DeepRoute’s new, second generation sensing system, DeepRoute-Sense II, will transform Cao Cao’s fleet of electric vehicles into robo-taxis with advanced self-driving capabilities. DeepRoute’s comprehensive system provides vehicles with every component needed for Level 4 self-driving technology – including sensing, HD mapping, perception, planning and control, simulation system and cloud technology.

The slim, water-resistant roof-box design for DeepRoute-Sense houses seven DeepRoute-Vision vehicle cameras, three LiDAR sensors, a global navigation satellite system (GNSS) with two GPS antennas, and other advanced sensors. The system also integrates a telecommunication and data synchronization controller to accurately synchronize data from the different sensors in real time. With built-in 5G support, DeepRoute-Sense gives companies the ability to remotely control vehicles so operators can take over a vehicle’s driving system if needed. Plus, 5G capabilities will be essential for future vehicle-to-vehicle communication networks in smart cities. This fully integrated design makes it easier for companies to quickly and safely test and deploy autonomous vehicle fleets around the world.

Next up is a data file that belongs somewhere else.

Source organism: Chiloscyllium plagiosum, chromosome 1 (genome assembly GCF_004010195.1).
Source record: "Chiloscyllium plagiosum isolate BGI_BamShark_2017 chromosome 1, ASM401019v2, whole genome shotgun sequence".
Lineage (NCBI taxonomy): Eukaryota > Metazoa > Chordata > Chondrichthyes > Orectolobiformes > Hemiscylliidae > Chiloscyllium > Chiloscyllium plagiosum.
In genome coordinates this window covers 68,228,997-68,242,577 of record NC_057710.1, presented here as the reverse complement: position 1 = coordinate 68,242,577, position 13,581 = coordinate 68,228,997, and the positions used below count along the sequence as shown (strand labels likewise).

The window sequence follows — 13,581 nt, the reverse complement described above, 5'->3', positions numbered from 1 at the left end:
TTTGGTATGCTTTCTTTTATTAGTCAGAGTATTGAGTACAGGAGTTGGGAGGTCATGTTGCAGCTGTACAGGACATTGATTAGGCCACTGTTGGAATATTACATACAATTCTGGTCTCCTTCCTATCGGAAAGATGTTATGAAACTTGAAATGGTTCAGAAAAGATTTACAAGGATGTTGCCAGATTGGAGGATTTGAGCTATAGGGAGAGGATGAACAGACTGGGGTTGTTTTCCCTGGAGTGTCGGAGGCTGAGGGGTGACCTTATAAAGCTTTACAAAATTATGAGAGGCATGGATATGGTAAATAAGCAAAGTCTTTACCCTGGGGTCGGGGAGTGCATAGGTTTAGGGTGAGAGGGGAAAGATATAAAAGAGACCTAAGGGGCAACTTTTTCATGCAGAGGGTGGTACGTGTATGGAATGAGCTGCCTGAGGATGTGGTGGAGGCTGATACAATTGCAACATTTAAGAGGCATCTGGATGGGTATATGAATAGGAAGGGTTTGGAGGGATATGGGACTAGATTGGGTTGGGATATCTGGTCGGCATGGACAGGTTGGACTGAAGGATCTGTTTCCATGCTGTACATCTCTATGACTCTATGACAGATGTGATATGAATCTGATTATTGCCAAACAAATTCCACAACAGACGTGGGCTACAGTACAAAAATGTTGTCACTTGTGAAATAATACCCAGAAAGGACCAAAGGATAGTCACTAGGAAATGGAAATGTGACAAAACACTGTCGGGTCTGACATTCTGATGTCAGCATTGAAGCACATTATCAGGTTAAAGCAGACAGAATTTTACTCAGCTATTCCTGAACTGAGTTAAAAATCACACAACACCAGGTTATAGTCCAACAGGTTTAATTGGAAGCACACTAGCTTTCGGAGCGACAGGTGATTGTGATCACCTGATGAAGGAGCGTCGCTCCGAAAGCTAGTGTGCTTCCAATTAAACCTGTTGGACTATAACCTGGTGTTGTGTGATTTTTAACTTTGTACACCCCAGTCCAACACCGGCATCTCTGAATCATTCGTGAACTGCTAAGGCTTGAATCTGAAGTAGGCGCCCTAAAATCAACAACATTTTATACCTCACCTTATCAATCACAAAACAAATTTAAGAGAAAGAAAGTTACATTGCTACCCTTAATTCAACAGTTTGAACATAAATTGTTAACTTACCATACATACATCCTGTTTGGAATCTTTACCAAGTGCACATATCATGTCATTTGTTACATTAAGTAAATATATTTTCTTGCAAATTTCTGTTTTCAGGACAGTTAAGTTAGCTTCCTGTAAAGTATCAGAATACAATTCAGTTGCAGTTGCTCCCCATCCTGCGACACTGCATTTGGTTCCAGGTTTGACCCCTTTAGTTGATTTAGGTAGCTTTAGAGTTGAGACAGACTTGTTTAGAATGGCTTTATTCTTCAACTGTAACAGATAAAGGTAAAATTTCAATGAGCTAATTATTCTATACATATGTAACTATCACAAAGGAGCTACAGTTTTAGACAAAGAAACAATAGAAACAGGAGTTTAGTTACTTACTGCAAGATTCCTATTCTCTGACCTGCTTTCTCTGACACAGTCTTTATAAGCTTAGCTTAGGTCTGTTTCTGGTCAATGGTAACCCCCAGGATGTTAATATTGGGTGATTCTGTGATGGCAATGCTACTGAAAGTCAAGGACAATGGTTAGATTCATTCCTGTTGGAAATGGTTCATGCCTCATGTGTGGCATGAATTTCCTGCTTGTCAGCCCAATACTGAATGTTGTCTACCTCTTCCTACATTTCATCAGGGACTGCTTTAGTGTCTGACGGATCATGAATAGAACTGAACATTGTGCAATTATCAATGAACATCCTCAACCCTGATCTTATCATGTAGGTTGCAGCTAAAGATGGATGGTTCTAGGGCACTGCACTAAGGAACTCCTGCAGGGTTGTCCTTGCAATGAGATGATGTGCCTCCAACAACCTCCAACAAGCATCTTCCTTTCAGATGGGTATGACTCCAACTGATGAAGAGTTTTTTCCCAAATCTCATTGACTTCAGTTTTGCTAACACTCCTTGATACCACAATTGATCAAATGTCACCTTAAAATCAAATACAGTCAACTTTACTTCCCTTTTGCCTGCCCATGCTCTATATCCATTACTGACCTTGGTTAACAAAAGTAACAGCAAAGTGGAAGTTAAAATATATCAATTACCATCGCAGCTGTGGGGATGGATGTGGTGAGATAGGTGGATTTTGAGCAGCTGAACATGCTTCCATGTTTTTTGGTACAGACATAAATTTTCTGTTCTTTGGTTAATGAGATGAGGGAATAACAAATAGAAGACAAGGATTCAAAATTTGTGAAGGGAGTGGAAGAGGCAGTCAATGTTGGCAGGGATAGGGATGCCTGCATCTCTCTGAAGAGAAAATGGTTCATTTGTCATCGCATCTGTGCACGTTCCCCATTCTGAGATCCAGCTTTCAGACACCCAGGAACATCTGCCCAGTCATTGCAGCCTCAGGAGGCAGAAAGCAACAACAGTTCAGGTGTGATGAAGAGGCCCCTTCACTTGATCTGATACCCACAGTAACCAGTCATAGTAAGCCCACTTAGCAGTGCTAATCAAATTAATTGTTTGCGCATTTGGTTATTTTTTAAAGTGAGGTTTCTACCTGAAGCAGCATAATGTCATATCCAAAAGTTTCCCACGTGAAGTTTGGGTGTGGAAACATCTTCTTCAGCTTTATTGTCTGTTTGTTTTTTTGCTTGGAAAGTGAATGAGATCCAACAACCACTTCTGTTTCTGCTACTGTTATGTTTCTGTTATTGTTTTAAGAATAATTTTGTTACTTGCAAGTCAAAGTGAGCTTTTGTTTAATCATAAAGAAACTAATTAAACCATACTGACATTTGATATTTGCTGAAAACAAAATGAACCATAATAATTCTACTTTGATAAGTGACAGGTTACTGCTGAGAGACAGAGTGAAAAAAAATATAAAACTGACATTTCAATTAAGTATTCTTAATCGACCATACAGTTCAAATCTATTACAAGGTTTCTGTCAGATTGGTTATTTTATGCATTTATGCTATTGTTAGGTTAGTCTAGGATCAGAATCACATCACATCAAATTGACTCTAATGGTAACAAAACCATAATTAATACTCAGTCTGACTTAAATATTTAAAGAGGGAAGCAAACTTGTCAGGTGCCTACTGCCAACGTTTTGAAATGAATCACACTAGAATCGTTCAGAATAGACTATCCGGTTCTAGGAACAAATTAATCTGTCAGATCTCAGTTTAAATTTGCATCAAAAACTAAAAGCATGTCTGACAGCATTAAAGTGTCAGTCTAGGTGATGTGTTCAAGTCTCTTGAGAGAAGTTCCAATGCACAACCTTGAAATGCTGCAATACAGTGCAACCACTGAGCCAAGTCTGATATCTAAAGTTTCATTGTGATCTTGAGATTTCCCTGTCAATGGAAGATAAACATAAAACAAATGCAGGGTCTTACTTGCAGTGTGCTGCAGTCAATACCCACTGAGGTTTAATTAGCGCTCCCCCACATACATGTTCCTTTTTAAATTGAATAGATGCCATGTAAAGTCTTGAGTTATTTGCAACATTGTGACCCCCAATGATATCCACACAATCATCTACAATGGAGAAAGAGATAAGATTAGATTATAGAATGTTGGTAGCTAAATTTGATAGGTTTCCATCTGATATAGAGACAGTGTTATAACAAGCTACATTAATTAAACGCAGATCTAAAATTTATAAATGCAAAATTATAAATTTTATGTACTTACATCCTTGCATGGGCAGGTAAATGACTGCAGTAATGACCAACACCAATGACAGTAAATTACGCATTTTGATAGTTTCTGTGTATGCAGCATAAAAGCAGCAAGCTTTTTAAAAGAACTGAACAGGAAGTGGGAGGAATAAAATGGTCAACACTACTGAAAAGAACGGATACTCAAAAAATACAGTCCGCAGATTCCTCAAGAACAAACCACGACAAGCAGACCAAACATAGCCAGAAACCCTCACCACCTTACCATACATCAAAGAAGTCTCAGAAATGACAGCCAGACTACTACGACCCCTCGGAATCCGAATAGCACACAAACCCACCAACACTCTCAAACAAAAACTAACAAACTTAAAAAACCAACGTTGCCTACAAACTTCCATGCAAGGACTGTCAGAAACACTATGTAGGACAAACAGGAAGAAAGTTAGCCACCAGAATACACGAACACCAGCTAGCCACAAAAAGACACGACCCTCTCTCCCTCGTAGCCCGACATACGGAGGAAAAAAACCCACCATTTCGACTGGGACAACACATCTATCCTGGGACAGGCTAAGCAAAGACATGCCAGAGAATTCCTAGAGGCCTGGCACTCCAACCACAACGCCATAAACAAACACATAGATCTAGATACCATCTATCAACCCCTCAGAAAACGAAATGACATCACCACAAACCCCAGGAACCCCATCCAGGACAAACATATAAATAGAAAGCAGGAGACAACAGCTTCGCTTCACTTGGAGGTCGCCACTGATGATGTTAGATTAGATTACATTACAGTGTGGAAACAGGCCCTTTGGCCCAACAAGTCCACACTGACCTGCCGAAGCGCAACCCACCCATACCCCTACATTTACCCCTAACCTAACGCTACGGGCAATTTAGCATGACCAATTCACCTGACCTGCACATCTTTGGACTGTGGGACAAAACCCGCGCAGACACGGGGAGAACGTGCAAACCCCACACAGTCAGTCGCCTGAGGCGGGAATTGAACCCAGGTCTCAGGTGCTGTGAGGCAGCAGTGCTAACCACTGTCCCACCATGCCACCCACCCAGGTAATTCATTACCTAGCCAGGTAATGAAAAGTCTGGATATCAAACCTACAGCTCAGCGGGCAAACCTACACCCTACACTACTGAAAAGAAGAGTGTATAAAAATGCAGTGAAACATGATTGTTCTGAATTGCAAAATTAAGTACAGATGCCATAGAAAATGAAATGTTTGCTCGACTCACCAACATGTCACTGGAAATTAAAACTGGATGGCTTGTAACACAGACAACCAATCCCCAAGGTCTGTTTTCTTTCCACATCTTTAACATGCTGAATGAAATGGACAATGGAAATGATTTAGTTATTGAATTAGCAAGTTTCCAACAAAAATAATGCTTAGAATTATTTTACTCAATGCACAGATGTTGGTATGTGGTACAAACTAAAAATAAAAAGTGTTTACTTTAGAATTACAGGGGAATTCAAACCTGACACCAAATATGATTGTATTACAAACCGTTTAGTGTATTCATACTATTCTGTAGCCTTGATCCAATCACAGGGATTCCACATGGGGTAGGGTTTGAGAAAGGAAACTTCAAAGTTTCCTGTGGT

“Our partnership with DeepRoute reinforces our shared vision of making transportation safer, connected and accessible as we work together to develop the highest-performing and safest autonomous vehicles,” said Jinliang Liu, chairman of Cao Cao Mobility. “As the chief partner of the 2022 Asian Games, we are excited to have the athletes and guests experience riding in autonomous robo-taxis, which will be be the primary mode of transportation in the not-so-distant future.”